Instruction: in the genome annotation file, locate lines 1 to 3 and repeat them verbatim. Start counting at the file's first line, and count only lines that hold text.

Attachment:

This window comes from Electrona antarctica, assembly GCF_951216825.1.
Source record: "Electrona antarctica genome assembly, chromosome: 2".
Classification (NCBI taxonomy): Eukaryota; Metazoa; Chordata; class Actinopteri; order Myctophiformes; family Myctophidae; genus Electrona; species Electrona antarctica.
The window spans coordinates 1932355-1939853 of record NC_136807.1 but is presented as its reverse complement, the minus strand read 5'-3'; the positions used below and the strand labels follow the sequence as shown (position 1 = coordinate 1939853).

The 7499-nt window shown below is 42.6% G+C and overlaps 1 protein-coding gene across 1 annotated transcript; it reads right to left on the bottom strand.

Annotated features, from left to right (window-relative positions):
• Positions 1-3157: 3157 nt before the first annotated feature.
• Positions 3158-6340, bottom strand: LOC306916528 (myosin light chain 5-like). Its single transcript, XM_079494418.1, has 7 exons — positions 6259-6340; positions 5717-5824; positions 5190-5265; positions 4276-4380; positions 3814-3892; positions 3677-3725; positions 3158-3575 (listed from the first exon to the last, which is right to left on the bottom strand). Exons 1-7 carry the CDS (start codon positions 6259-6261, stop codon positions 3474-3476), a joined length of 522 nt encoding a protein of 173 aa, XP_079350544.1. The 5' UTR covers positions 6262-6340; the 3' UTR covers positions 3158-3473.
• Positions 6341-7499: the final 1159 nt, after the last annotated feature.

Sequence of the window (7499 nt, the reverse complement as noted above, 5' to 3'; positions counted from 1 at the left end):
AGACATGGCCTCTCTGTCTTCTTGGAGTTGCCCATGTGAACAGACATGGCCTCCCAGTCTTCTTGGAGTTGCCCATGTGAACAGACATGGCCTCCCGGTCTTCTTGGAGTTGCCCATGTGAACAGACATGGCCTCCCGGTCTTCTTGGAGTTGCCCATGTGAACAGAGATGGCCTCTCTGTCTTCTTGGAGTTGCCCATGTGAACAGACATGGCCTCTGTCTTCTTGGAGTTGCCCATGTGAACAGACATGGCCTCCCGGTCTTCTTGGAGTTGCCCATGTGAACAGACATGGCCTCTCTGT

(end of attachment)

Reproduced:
This window comes from Electrona antarctica, assembly GCF_951216825.1.
Source record: "Electrona antarctica genome assembly, chromosome: 2".
Classification (NCBI taxonomy): Eukaryota; Metazoa; Chordata; class Actinopteri; order Myctophiformes; family Myctophidae; genus Electrona; species Electrona antarctica.